Who Is Buying Up Bitcoin ETFs? Analysts Debate

Record-shattering volumes and flows for the Bitcoin spot ETFs have soundly proven that there is incredible demand for these long-awaited, recently approved investment vehicles. But demand from whom?

Perspectives vary among analysts, but CoinShares’ Head of Research James Butterfill doesn’t think it’s the retail market.

“It is only now that we are seeing the RIA [Registered Investment Advisor] market open up with Carsen Group having just greenlighted ETFs,” Butterfill told Decrypt. “This suggested that the ETF flows in the US have been predominantly institutional.”

On the other hand, Bitwise CIO Matt Hougan said he believes it’s a wide mix of investor types—including a relatively large retail component.

“You’re seeing retail investors come into these ETFs, you’re seeing hedge funds, [and] you’re seeing RIAs or independent financial advisors,” Hougan told CNBC’s Squawk Box on Thursday.

The executive explained that most new ETFs—including Bitcoin ETFs launched by Bitwise, BlackRock, and others—are not immediately “turned on” at major broker-dealers and securities houses or other institutions upon launch.

If this is the case, most new demand for the fast-growing funds would likely be from retail, independent investment advisors, and hedge funds for now.

“I think there’s an even bigger wave coming in a few months as we start to see the major wirehouses turn on… but this has been Bitcoin’s IPO moment,” he continued.

“Wirehouse” is a term for large firms and platforms like Morgan Stanley, Merrill Lynch, UBS, and Bank of America.

While many have welcomed Bitcoin ETFs, some major U.S. players like Merrill Lynch are still blocking clients from being able to access the investment products. Vanguard, the world’s second-largest largest asset manager, also blocks access to Bitcoin ETFs through its platform due to the firm’s “philosophy” around investing.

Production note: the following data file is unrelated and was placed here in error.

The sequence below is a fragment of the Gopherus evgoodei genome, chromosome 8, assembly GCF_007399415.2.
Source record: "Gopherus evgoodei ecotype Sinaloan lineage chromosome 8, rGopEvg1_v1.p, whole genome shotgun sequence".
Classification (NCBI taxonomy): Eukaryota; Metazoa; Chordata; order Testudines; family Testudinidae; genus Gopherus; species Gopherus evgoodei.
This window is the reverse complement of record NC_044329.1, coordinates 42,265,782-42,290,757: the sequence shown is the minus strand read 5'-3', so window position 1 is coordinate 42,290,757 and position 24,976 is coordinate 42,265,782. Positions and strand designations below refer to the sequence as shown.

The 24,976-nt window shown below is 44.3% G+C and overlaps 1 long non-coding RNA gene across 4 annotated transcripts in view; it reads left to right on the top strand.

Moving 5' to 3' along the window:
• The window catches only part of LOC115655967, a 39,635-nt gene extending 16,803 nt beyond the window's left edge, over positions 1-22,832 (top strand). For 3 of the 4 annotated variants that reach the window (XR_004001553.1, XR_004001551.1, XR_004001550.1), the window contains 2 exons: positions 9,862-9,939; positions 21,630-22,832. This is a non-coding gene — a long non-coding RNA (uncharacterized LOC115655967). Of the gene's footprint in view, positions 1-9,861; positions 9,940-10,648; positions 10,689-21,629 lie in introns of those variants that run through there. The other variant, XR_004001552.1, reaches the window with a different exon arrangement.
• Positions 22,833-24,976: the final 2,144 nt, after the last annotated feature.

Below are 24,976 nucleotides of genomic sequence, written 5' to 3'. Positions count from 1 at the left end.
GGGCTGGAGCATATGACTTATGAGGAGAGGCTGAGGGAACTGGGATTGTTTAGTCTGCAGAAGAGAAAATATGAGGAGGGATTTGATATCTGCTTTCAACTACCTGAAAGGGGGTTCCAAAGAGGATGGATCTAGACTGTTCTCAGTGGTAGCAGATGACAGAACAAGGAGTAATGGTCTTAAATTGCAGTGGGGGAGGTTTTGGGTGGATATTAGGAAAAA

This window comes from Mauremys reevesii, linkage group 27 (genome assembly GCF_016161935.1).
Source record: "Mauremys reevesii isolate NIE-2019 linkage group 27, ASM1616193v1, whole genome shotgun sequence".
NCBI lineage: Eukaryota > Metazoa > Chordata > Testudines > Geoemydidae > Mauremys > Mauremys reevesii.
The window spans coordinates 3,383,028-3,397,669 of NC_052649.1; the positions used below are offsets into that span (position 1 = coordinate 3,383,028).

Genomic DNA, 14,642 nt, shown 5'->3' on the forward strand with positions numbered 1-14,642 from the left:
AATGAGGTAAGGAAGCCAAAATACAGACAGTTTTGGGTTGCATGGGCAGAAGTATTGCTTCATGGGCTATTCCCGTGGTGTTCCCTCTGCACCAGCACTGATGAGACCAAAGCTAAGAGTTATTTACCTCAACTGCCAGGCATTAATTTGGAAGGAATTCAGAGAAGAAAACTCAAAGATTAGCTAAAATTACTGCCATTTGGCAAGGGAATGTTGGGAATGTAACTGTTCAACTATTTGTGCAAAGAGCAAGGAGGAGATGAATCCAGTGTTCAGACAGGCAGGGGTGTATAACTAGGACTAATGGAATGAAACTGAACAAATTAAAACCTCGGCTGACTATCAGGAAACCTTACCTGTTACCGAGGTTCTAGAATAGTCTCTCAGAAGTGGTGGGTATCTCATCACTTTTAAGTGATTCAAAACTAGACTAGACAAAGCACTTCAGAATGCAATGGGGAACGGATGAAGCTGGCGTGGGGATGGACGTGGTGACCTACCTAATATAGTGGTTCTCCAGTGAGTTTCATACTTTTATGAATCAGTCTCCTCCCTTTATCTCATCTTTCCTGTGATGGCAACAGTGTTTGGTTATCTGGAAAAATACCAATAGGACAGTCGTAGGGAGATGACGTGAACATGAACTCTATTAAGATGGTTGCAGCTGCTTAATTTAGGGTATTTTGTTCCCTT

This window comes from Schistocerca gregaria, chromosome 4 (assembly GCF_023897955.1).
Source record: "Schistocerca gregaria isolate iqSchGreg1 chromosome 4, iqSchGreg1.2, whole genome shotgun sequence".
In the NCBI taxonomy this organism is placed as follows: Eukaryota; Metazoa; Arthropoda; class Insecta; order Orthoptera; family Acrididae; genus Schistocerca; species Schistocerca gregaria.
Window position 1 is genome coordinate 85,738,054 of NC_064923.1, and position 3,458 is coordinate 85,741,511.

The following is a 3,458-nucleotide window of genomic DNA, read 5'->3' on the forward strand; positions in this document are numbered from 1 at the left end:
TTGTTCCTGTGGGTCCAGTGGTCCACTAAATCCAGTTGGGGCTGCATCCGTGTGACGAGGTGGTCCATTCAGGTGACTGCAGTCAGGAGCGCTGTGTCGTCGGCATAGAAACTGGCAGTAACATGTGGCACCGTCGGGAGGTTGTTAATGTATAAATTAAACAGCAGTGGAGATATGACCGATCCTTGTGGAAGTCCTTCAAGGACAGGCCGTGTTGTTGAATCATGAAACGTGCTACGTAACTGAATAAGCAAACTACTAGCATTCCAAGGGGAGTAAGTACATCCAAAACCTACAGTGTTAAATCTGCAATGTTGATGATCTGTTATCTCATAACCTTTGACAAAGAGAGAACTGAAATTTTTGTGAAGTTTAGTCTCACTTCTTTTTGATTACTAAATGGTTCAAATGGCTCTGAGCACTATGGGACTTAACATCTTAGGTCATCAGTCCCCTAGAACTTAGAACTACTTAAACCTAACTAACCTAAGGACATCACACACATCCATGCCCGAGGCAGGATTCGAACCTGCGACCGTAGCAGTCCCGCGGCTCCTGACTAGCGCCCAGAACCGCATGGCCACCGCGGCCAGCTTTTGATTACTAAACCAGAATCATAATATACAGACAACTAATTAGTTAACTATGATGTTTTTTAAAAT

With the daily volume for Bitcoin ETFs soaring over $7.7 billion on Wednesday, net flows cracking a new high of over $673 million, and Bitcoin’s price approaching all-time highs, those wirehouses may need to onboard the ETFs soon.

“I’m sure pressure is mounting for them,” tweeted Bloomberg ETF analyst Eric Balchunas on Thursday, noting that recent ETF flows are likely “natural demand” for BTC rather than algorithmic buying.

“They like to see [a] track record and get paid off, but with grassroots demand like this they [are] gonna have to expedite,” he continued.

On Wednesday, Balcunas noted that Bitcoin ETFs had more individual trades than the SPY—the SPDR S&P 500 ETF Trust, the world’s largest ETF that tracks the S&P 500 Index—saw the day before, suggesting a larger “retail component” to the investment base than he anticipated.

Butterfill, however, said it’s hard to estimate the total number of trades taking place. “They may well be disaggregated to assist in placing,” he said.

Macro investment analyst Jim Bianco likened Bitcoin’s recent pump to the retail-based GameStop frenzy in 2021, based on the size of the average Bitcoin ETF trade being roughly $13,000.

Balchunas, however, said this analysis was a slight stretch:

“These aren’t on big advisor platforms yet. Also, some trades were sizable,” he replied. “This is not GameStop retail. This is ETF retail. Big difference.”

Edited by Ryan Ozawa.

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